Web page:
Cohen: Maine’s electricity referendum sparks deep division in America’s most politically quirky state

Cohen: Maine’s electricity referendum sparks deep division in America’s most politically quirky state

The campaign is aligning tree-huggers with oil-burners, Republicans with Democrats, and creating other odd alliances.

Author of the article:

Andrew Cohen

In this 2019 photo, power lines power lines converge on a Central Maine Power substation in Pownal, Maine. The company's controversial 145-mile, billion-dollar power line would bring hydro-electricity from Canada into the regional grid, to serve Massachusetts customers.
In this 2019 photo, power lines power lines converge on a Central Maine Power substation in Pownal, Maine. The company’s controversial 145-mile, billion-dollar power line would bring hydro-electricity from Canada into the regional grid, to serve Massachusetts customers. Photo by Robert F. Bukaty /The Associated Press

PORTLAND, Maine — For weeks, the local airwaves have been full of commercials and commentary on a power corridor extending from Canada through Maine’s north woods. There are signs on roads, flyers in mailboxes and notices in newspapers, as if this were an election campaign.

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Given the claims on both sides, you’d think the project was environmental Armageddon or energy Nirvana. To critics and supporters it is, which is why Mainers will address the issue in a referendum on Nov. 2. The question: to build or not to build.

This referendum has become the most contentious and expensive in memory. It’s another example of the seriousness of public debate in Maine, which has the most quirky and unpredictable politics in the United States.

The electricity comes from Quebec, across Maine’s northern border. The Central Maine Power Corridor will run 145 miles from near Lac-Mégantic through thickly forested northern Maine to the New England energy grid in Lewiston, in central Maine. From there it will go on to Massachusetts.

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Hydro-Québec, a partner in the corridor, argues this is about clean energy. It says the power will reduce net carbon emissions by displacing fossil-fuel plants in the region. It also says clean energy will reduce the cost of electricity in Maine; it is offering $190 million U.S. in rate relief, a kind of commission to Maine for allowing those transmissions lines. It’s also offering subsidies for heat pumps, as well as broadband and electric vehicles, and for tourism promotion.

The state approved the corridor in 2018 and began construction. The clear-cutting is ugly and campaigns against it are emotional. “CMP’s Corridor would bulldoze a special place just to send power to Massachusetts,” reads one ad.

This is the refrain of the state’s environmental organizations and aboriginal groups such as the Penobscot Nation. They say the completed corridor — 53 miles of the 145 miles are new — will disfigure the land, discourage tourism and endanger wildlife.

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They say the savings to Mainers will be minimal, paid out over 40 years. Not all naysayers are environmentalists: opponents include NextEra, an energy company operating an oil-fired plant in Yarmouth, Maine, which will lose business to clean power.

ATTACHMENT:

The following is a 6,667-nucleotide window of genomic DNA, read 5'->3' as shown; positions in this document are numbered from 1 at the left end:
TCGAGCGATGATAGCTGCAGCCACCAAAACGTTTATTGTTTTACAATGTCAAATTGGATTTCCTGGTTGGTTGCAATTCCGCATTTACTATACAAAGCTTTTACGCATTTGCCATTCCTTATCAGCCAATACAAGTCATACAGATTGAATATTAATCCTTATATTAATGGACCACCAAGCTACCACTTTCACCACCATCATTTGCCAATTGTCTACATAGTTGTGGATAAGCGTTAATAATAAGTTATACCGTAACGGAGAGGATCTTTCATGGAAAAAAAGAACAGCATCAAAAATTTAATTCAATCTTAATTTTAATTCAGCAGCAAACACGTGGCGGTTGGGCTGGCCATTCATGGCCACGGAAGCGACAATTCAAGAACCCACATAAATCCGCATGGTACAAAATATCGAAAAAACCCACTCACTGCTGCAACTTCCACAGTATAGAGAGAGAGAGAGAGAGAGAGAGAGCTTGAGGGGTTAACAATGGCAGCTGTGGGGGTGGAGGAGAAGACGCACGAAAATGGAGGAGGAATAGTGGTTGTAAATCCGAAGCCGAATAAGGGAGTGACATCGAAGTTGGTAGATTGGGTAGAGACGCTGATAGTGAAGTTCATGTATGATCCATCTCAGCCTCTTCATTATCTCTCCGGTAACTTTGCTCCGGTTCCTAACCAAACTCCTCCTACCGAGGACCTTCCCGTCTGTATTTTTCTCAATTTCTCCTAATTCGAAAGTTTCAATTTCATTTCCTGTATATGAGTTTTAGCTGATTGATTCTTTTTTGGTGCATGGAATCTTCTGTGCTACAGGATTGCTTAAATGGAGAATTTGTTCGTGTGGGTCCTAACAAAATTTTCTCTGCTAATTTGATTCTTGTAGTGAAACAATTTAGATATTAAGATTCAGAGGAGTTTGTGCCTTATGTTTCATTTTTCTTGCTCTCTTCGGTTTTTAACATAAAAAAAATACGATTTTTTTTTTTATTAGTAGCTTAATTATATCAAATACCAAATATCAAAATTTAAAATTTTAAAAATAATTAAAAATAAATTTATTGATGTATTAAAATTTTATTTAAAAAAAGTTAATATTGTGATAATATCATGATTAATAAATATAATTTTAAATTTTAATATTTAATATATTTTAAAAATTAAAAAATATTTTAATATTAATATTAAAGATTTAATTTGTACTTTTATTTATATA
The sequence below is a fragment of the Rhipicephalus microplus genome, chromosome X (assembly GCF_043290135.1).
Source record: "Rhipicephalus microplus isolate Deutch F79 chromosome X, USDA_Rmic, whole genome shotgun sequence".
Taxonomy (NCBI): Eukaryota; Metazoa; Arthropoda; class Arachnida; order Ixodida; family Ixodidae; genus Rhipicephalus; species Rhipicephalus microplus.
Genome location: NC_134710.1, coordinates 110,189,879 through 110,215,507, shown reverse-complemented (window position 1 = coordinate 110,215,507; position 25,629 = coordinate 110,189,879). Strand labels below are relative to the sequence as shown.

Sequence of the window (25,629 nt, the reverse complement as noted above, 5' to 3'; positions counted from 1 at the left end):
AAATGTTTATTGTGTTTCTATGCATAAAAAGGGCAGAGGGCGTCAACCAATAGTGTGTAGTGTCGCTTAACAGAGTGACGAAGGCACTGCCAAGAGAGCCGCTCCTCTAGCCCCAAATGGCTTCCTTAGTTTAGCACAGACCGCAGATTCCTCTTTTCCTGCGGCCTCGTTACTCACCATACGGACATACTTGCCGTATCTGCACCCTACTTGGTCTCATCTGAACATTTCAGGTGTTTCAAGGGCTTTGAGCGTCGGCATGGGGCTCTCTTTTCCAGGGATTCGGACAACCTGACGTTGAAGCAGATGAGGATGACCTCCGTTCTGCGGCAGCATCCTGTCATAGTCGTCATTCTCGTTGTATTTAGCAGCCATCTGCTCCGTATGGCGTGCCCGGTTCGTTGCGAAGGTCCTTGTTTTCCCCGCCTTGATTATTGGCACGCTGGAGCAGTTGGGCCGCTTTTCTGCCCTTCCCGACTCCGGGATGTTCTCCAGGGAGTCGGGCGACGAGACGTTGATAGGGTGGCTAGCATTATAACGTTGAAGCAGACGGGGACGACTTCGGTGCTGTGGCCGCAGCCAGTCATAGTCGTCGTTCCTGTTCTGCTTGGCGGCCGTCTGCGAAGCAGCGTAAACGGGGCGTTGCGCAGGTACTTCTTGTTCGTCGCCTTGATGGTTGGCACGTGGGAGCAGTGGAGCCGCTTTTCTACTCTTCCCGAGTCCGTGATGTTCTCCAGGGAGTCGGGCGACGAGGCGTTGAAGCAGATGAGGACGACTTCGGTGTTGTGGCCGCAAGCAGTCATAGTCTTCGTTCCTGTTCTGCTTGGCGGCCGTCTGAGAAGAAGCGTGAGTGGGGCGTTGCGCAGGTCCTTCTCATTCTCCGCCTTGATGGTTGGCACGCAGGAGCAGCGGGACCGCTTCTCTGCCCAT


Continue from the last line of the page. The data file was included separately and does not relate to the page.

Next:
Little about this issue is clear cut — especially the clear-cutting itself. While critics call Maine’s woods “pristine,” “untouched” and “a unique gem,” that’s not uniformly so.

The north woods, as Henry David Thoreau described them in his celebrated account of his long expeditions in the mid-19th century, are not pristine. Logging companies have been cutting greedily for generations. In fact, much of the power lines will run along existing corridors, albeit widened.

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True, there are glorious reserves of untouched forest, but the corridor will not go through them. There are logging roads. The woods of Maine are lovely, dark and deep, as Robert Frost rhapsodized in another context, but they are not the Garden of Eden.

Still, it is easy to see why Mainers oppose this. They will not see much savings in the cost of heating, which for the most part is generated by oil rather than electricity. Construction jobs will come and go.

Both sides are spending a lot of money. The rhetoric has become inflammatory. The referendum is aligning tree-huggers with oil-burners, Republicans with Democrats, and other strange bedfellows. This is the way in Maine, which prides itself on pragmatism, common sense and independence.

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Northern Mainers supported Donald Trump in 2020. In the more populous, urban south, they supported Joe Biden. It’s the only state that split its vote, electing a Democratic president while re-electing a Republican senator, Susan Collins. She won easily, defying conventional wisdom. Republican Paul LePage, the two-time governor, has announced he will challenge Janet Mills, the sitting Democratic governor, next year. LePage was divisive, crude and conservative in this moderate state, a devotee of Trump, with his own uncanny appeal.

On Nov. 2, the referendum on the power line could go either way, but no one should be surprised if Maine says no to Massachusetts and Hydro-Québec.

Andrew Cohen is a journalist, a professor at Carleton University and author of Two Days in June: John F. Kennedy and the 48 Hours That Made History.

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